§ MR. CAWLEY
asked the Postmaster General, Whether it is true that the Post Office Department undertakes or is prepared to undertake the construction of Lines of Telegraph for any person requiring such Lines, either distinct from or in connection with the Post Office; and, if so, whether he claims any exclusive right to do this or only a right to compete with private manufacturers, and if the latter only within what limits, and to what extent such right is claimed; and, whether, in purchasing the undertakings of the several Telegraph Companies, he is of opinion that the Department purchased not only the right to transmit messages, but also the right to continue any business which any of those Companies did or had the right to carry on; as for example the fitting up hotels with electric bells; and if this be his opinion, whether the Telegraph Acts authorize the Department to 13 carry on any such business; and whether he will give some public notice setting forth those branches of business in which the Department is to engage, either to the exclusion of, or in competition with other parties?
§ MR. MONSELL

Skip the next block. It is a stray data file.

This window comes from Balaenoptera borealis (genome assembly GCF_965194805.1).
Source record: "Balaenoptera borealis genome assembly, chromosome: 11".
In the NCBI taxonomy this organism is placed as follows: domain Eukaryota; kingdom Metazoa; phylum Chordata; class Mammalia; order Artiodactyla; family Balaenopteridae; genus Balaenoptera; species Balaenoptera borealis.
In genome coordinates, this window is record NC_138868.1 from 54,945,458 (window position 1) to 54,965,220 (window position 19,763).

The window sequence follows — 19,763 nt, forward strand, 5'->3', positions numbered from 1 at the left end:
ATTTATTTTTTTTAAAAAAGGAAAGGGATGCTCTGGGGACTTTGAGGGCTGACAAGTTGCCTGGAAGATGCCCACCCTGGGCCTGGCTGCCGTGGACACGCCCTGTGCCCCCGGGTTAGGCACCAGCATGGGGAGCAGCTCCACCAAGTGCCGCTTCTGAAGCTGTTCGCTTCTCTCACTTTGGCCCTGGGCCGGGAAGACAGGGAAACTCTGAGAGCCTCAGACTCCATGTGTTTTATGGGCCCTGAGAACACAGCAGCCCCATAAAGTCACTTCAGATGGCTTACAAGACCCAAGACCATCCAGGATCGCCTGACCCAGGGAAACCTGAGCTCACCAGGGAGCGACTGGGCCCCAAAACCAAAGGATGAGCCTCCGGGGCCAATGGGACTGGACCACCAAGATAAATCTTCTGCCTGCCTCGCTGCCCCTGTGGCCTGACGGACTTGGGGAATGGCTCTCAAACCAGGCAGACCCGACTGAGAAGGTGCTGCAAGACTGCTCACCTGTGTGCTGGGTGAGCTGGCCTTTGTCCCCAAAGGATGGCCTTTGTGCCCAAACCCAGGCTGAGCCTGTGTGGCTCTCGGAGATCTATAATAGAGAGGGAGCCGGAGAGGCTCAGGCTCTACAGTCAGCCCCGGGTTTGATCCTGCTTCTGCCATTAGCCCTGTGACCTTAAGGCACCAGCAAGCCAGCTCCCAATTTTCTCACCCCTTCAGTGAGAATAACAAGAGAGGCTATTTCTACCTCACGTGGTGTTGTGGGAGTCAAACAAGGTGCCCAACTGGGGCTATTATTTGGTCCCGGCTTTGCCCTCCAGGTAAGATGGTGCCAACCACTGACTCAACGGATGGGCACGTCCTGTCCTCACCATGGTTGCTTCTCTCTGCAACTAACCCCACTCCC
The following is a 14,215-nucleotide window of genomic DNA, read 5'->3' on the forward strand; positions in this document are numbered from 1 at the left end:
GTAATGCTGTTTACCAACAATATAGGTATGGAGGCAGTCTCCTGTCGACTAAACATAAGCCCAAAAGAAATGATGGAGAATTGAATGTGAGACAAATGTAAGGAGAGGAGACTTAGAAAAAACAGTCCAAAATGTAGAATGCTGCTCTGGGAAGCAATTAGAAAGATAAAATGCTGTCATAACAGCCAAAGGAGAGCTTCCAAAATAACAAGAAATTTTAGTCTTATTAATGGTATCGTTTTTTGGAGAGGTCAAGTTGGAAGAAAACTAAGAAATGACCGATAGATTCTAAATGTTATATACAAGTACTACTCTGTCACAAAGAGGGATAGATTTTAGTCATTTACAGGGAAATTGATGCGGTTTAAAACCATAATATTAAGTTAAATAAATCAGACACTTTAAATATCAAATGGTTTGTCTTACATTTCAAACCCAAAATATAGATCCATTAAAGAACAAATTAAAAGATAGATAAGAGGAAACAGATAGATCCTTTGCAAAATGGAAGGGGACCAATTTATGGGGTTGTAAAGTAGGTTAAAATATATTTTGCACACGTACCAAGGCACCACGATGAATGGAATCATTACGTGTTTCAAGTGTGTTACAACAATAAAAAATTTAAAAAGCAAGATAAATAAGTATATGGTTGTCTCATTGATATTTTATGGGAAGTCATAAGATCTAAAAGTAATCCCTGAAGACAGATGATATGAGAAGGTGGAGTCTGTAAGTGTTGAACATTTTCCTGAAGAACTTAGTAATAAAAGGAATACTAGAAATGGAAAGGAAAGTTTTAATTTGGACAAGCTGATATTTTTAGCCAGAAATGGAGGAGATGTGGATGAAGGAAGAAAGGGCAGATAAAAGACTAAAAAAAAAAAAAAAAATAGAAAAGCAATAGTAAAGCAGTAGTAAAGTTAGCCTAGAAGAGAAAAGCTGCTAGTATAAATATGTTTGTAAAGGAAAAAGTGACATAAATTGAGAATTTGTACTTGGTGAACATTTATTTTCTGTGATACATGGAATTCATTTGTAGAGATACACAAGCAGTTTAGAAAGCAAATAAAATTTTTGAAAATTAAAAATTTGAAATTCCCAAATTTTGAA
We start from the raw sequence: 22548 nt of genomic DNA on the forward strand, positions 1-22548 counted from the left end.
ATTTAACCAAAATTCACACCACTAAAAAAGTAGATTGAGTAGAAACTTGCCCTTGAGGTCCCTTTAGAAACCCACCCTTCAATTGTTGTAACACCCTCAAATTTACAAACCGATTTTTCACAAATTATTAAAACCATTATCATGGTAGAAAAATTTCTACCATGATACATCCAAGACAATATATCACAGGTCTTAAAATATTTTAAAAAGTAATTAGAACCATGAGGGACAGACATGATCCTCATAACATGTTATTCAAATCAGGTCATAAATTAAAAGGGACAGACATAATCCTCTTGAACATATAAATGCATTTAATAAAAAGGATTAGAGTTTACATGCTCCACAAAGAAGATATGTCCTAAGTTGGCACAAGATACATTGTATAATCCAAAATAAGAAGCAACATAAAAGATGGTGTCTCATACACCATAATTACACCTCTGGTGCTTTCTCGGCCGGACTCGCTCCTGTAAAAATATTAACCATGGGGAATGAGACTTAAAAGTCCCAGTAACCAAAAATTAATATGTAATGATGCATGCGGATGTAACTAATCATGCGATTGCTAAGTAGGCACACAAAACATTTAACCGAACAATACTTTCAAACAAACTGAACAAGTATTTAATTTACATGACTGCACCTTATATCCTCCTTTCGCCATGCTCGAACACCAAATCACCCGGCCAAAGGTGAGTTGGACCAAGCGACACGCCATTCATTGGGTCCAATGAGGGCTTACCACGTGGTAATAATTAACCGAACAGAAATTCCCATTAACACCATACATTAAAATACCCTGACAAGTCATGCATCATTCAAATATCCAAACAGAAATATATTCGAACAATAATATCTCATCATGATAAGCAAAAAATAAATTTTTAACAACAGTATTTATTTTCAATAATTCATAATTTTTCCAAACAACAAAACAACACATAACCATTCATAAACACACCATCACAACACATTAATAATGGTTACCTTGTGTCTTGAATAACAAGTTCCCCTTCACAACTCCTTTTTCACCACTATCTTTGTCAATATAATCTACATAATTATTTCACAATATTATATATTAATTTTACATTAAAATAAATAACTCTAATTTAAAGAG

Sir, all the telegraph companies whose business and privileges have been purchased by the Post Office claim to have, and are believed to have had, the right to erect private telegraph wires, either for the conveyance of messages between the office and factory, &c, of a private individual, or for the conveyance of messages between the office of an individual and the station of the general telegraphic system from which that message would have to be transmitted to some other part of the country. The Post Office inherited a large number of such wires from the companies whose undertakings it purchased, and I am advised that we have the right to carry on all the business which was carried on by the said companies. The exclusive privilege of the Post Office, however, extends only to public messages. It has no monopoly of private wire business; but it would, no doubt, be a dangerous competitor to any manufacturers who wished to compete with it for such business. I am not aware, however, that any manufacturers are desirous of competing with us for such business, or that any could offer to the public such advantages as it is in the power of the Post Office to offer. I am advised that we have the right to undertake the business of fitting up hotels with electric bells; but we have not undertaken any such business, and do not desire to do so. It is, moreover, a business with regard to which private manufacturers could compete with us on equal terms. In Mr. Scudamore's Report, which has been presented to and printed by order of Parliament, there is a full statement of the terms on which the Postmaster General carries on private wire business. A notice in accordance with that statement has for a long time been printed and put in circulation for the information of the public.